Take a look at the Recent articles

A review of GOLPH2, an oncogenic protein and novel therapeutic options for GOLPH2 driven tumours

Yang Liu

Medical Oncology, University Hospital Basel and Laboratory Cancer Immunology, Department Biomedicine, University Basel, Petersgraben 4, 4031 Basel, Switzerland

E-mail : bhuvaneswari.bibleraaj@uhsm.nhs.uk

Heike Liewen

Cureab GmbH, Benkenstrasse 254c, Technologiezentrum, 4108 Witterswil, Switzerland

Norbert Markuly

Cureab GmbH, Benkenstrasse 254c, Technologiezentrum, 4108 Witterswil, Switzerland

Frank Stenner

Medical Oncology, University Hospital Basel and Laboratory Cancer Immunology, Department Biomedicine, University Basel, Petersgraben 4, 4031 Basel, Switzerland

DOI: 10.15761/JTS.1000356

Article Info
Author Info
Figures & Data


GOLPH2 Golgi Phosphoprotein 2 is a protein with pro-oncogenic properties that has currently been identified as a prime target for tumour therapy. Its involvement in key oncogenic pathways like EGFR, mTOR/AKT, PI3K makes it a good candidate for therapeutic intervention. Several research groups have consistently reported that GOLPH2, when expressed at high levels leads to epithelial to mesenchymal transition (EMT), increased cell proliferation, migration and metastasis.

Not amazingly, it appears that many tumours exploit GOLPH2 for their advantage. Stopping GOLPH2´s detrimental effects would mean impairing tumour progression on various levels of its development. Therefore, inhibition of GOLPH2, a protein contributing to important hallmarks of cancer deserves the attention of researchers and drug developing stakeholders. However, its mainly intracellular localisation and the lack of domains that could possibly be interfered with by small molecules, have led to the conclusion that GOLPH2 is an un-targetable molecule.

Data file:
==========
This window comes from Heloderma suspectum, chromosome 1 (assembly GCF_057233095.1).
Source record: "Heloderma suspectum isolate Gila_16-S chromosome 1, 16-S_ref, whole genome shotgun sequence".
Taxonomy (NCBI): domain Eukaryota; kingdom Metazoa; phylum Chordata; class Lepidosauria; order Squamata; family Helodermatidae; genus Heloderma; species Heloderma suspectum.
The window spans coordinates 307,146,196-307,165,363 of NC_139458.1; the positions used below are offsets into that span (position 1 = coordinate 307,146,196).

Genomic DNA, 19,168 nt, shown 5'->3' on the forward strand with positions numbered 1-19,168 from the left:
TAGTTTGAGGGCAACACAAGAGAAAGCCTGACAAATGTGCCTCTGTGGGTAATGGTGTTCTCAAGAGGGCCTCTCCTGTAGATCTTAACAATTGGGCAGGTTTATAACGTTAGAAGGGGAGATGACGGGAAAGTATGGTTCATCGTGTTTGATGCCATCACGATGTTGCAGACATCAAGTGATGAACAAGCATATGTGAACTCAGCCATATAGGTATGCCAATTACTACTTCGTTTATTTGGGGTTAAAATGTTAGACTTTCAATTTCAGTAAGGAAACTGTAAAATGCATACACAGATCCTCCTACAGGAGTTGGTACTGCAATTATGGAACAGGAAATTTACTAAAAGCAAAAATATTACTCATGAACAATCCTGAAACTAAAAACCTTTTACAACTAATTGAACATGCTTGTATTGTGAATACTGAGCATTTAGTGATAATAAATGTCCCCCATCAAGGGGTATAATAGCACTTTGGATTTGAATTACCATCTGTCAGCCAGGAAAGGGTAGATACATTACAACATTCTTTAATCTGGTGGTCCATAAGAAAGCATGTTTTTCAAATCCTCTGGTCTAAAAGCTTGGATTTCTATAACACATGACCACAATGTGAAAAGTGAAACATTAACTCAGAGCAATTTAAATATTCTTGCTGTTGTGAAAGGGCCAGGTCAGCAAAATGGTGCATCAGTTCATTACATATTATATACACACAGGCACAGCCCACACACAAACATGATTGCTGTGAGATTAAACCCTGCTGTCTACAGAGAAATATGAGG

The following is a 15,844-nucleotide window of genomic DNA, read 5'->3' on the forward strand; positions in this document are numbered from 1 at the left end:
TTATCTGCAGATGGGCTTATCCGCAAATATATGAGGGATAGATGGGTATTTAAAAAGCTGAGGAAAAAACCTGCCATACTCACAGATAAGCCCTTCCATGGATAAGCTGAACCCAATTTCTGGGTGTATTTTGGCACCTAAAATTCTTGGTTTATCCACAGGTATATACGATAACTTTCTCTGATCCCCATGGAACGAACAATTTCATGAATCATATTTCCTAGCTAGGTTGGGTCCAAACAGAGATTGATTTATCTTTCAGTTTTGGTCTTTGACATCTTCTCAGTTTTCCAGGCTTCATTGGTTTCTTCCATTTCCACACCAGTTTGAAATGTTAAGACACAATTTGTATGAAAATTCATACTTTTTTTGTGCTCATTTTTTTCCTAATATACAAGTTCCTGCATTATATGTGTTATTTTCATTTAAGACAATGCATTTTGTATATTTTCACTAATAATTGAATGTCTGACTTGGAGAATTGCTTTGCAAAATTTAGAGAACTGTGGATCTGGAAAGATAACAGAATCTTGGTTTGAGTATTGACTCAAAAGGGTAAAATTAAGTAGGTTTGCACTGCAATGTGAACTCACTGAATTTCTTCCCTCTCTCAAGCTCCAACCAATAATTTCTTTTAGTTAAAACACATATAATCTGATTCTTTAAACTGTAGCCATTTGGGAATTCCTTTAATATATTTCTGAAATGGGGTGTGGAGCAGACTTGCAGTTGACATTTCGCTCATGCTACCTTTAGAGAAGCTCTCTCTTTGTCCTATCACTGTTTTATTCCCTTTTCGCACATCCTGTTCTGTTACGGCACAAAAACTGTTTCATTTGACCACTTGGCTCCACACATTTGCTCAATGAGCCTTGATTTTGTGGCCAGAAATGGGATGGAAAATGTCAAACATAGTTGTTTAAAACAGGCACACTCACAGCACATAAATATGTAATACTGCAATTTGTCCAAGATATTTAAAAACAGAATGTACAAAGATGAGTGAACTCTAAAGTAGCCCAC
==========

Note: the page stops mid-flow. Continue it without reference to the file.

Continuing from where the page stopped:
Here, we summarize the current knowledge of this multifunctional protein and describe possibilities to pharmacologically intervene to ameliorate its overshooting function in malignant diseases. Novel approaches like viral interventions or specific antibodies could soon result in a substantial therapeutic improvement for cancers with underlying GOLPH2 pathologies.

Key words



The role of GOLPH2 as an oncogenic protein has been established by a large body of work showing that GOLPH2 over-expression increases cell proliferation, migration and metastasis. In addition, GOLPH2 is involved in epithelial to mesenchymal transition [1-3] a pre-requisite for the above properties. In this review we highlight important findings in this field and discuss possibilities to target GOLPH2 for cancer therapy.

Golgi Phosphoprotein 2 (GOLPH2, gp73, GOLM1) is a single pass type II transmembrane protein and it belongs to the GOLM1/CASC4 family (www.uniprot.org). Its exact function is unknown, but it has been described as a cellular response protein to viral infections and is associated with various cancers. GOLPH2´s protein organization is shown in the following simplified scheme (Figure 1).

Figure 1. GOLPH2´s protein organization is shown in a simplified scheme

GOLPH2´s short cytoplasmic tail (CT: amino acids 1-12) and its transmembrane domain (TM: aa 13-35) are important for the localization to the Golgi [4]. The intra-lumenal part, the major component of the protein with 366 amino acids contains a furin cleavage site near to the membrane (dashed line at aa 55). Proteolytic cleavage allows the release of intra-lumenal`s main part called soluble GOLPH2 (sGOLPH2). sGOLPH2 (aa 56-401) consists of two continuous alpha helices. The second helix near the C-terminus is enriched with acidic residues (acidic domain).

Soluble GOLPH2 is a very stable protein and can be measured in supernatants of cultured cells, serum, urine and other body fluids. The exact instances under which GOLPH2 is processed have not been clarified to date, but increased cell proliferation seems to promote GOLPH2 cleavage and results in higher extracellular concentrations of the soluble form [5].